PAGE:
The decision regarding which learning activities to incorporate into a training program must satisfy the need to:
1. Select an activity that can effectively achieve the desired learning level;
2. Fit the learning into the specific time available, given the fact that different activities require different amounts of time; and
3. Use a variety of participatory activities to meet the needs of different learning styles as well as to keep the learners engaged.
f. Learning Styles
The most basic learning style model is based on the senses:
1. Visual learners who rely on sight, so they learn best through the use of audiovisuals;
2. Auditory learners who rely on hearing, so they learn best by listening; and
3. Kinesthetic learners who require movement, so they learn best through hands on activities.
This simple learning style model explains why a training program that relies on only one training method or learning activity will be much less effective than if it incorporates a variety of learning activities.
g. Learner Practice
There are three closely related approaches that a trainer can take to ensure that the learners have the preparation and practice they need to build their confidence in their own competence:
1. Plan for the learners to demonstrate their learning in the classroom. When designing the curriculum, the learning objectives should identify what the learners will do both to learn and to validate their learning during the learning session.
2. Ensure that the learners are able to get immediate feedback regarding their mastery of the new learning. Participatory learning activities enable learners to practice and, at the same time, assess their ability to use new learning.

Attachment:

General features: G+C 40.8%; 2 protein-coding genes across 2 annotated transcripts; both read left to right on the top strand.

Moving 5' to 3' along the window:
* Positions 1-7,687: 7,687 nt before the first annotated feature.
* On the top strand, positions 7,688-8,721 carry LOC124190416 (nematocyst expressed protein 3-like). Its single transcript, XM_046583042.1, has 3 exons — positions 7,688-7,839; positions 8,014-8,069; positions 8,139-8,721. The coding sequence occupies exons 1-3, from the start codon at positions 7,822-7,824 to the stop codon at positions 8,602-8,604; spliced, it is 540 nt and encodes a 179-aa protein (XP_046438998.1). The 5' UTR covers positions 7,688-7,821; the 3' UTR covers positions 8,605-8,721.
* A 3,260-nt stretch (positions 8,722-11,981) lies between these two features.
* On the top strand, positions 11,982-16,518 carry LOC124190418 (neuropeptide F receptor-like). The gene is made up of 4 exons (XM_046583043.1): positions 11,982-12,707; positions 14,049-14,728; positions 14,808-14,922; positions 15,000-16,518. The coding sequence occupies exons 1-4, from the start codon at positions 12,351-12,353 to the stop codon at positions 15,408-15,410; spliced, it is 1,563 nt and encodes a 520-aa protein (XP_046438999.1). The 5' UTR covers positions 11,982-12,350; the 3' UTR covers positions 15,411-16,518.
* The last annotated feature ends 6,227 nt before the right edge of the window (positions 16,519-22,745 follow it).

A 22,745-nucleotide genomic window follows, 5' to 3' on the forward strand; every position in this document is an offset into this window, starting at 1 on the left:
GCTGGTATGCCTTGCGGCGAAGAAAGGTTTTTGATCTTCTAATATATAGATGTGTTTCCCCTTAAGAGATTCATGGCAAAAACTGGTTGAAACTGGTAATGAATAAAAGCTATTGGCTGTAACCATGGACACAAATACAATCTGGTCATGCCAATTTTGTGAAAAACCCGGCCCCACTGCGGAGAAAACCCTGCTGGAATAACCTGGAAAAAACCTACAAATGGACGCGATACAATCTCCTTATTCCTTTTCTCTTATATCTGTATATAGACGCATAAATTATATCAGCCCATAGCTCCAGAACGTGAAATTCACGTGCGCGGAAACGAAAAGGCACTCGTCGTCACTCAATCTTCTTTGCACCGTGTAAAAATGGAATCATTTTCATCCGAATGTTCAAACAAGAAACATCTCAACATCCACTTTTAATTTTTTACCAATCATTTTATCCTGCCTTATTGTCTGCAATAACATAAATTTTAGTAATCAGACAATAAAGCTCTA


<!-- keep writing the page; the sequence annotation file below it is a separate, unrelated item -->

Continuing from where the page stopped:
3. Provide practice opportunities for learners that require them to assume increasing responsibility for their learning. Brain studies have found that learners require three examples or iterations to learn new skills or concepts.
The three practice opportunities can include:
1. Directed practice, in which the trainer walks the entire group of learners through a new process or procedure;
2. Guided, monitored practice, during which the learners work in small groups so they can support each other; and
3. Independent practice, during which the learners either work singly or in pairs or triads. By the time of this third practice session, the learners should be sufficiently prepared to perform without the assistance of the trainer.
h. Hands On Learning Activities
Hands on learning activities accomplish three results:
1. Learners can practice and demonstrate their ability to apply what they have learned.
2. The trainer will have observable proof of the actual learning that has taken place.
3. Learners will gain confidence in their ability to apply what they have learned. As a result, they will be much more likely to use their new learning back on the job.
Curriculum design that follows the principles stated in these sets of three will result in a training program that will effectively achieve desired learning.
May your learning be sweet.